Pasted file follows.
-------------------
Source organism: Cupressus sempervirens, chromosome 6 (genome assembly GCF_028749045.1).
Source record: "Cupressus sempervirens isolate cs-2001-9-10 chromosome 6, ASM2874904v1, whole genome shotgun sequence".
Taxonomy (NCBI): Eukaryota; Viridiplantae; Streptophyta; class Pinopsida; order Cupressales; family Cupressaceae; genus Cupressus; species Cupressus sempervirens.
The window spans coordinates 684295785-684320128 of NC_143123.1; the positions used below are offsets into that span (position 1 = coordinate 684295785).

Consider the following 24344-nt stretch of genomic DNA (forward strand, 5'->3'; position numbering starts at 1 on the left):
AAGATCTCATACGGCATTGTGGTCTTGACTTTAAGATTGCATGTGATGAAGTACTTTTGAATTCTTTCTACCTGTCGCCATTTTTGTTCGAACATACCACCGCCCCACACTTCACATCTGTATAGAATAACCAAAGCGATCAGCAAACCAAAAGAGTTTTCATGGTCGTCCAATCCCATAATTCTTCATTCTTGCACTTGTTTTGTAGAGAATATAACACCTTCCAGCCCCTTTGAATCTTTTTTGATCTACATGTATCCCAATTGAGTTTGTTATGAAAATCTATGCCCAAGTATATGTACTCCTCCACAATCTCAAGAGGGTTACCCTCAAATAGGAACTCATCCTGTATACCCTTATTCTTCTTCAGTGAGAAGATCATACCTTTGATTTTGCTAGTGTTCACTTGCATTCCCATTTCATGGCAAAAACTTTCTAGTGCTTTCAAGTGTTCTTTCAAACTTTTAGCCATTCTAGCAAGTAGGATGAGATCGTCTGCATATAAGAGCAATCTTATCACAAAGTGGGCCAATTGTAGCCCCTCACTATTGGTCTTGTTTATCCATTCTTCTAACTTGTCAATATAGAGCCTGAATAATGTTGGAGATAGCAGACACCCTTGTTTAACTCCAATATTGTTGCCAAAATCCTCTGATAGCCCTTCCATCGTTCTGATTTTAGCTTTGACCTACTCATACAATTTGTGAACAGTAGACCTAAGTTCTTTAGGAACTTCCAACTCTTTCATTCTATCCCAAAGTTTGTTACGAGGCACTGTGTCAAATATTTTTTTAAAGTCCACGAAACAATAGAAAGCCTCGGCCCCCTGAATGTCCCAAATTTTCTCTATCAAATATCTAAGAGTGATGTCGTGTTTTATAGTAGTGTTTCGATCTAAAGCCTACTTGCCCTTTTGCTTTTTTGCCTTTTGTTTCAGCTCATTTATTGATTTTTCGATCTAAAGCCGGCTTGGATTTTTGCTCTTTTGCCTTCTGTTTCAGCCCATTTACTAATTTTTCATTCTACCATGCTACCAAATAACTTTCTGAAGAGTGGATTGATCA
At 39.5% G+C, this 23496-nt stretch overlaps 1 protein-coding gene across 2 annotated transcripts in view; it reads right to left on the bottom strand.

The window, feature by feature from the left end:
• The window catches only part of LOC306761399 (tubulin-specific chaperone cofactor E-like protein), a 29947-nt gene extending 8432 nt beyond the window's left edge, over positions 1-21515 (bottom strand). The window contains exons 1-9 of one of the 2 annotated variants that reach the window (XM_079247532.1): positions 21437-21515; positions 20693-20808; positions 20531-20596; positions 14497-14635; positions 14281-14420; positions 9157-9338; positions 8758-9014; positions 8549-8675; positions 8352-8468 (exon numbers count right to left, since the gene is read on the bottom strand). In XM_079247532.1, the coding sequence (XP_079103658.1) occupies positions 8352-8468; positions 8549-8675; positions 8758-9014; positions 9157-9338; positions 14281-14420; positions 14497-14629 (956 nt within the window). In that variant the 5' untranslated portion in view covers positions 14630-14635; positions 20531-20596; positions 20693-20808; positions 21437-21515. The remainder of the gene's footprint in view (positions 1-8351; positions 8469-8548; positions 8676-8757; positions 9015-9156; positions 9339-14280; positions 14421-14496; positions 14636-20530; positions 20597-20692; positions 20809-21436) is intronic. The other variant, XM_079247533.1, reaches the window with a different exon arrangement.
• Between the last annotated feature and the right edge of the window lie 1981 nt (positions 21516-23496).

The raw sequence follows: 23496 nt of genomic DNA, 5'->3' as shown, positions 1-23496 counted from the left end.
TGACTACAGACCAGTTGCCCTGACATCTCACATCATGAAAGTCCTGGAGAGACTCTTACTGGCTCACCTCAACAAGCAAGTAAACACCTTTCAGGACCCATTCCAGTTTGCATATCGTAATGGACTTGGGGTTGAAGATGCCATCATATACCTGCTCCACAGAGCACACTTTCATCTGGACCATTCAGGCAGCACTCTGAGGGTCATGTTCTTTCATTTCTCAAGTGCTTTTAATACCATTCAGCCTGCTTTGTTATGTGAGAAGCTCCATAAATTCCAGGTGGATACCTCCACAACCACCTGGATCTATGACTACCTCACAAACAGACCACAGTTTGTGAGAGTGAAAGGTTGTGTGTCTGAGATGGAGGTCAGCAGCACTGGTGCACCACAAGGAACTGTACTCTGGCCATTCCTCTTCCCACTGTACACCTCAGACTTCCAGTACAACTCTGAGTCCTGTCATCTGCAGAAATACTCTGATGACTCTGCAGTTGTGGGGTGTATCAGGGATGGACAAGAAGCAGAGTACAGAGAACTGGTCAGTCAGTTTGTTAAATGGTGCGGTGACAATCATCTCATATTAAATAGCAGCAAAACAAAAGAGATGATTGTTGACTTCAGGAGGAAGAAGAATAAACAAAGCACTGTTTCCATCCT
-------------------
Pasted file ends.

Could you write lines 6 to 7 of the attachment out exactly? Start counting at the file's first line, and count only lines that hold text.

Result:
AAGATCTCATACGGCATTGTGGTCTTGACTTTAAGATTGCATGTGATGAAGTACTTTTGAATTCTTTCTACCTGTCGCCATTTTTGTTCGAACATACCACCGCCCCACACTTCACATCTGTATAGAATAACCAAAGCGATCAGCAAACCAAAAGAGTTTTCATGGTCGTCCAATCCCATAATTCTTCATTCTTGCACTTGTTTTGTAGAGAATATAACACCTTCCAGCCCCTTTGAATCTTTTTTGATCTACATGTATCCCAATTGAGTTTGTTATGAAAATCTATGCCCAAGTATATGTACTCCTCCACAATCTCAAGAGGGTTACCCTCAAATAGGAACTCATCCTGTATACCCTTATTCTTCTTCAGTGAGAAGATCATACCTTTGATTTTGCTAGTGTTCACTTGCATTCCCATTTCATGGCAAAAACTTTCTAGTGCTTTCAAGTGTTCTTTCAAACTTTTAGCCATTCTAGCAAGTAGGATGAGATCGTCTGCATATAAGAGCAATCTTATCACAAAGTGGGCCAATTGTAGCCCCTCACTATTGGTCTTGTTTATCCATTCTTCTAACTTGTCAATATAGAGCCTGAATAATGTTGGAGATAGCAGACACCCTTGTTTAACTCCAATATTGTTGCCAAAATCCTCTGATAGCCCTTCCATCGTTCTGATTTTAGCTTTGACCTACTCATACAATTTGTGAACAGTAGACCTAAGTTCTTTAGGAACTTCCAACTCTTTCATTCTATCCCAAAGTTTGTTACGAGGCACTGTGTCAAATATTTTTTTAAAGTCCACGAAACAATAGAAAGCCTCGGCCCCCTGAATGTCCCAAATTTTCTCTATCAAATATCTAAGAGTGATGTCGTGTTTTATAGTAGTGTTTCGATCTAAAGCCTACTTGCCCTTTTGCTTTTTTGCCTTTTGTTTCAGCTCATTTATTGATTTTTCGATCTAAAGCCGGCTTGGATTTTTGCTCTTTTGCCTTCTGTTTCAGCCCATTTACTAATTTTTCATTCTACCATGCTACCAAATAACTTTCTGAAGAGTGGATTGATCA
At 39.5% G+C, this 23496-nt stretch overlaps 1 protein-coding gene across 2 annotated transcripts in view; it reads right to left on the bottom strand.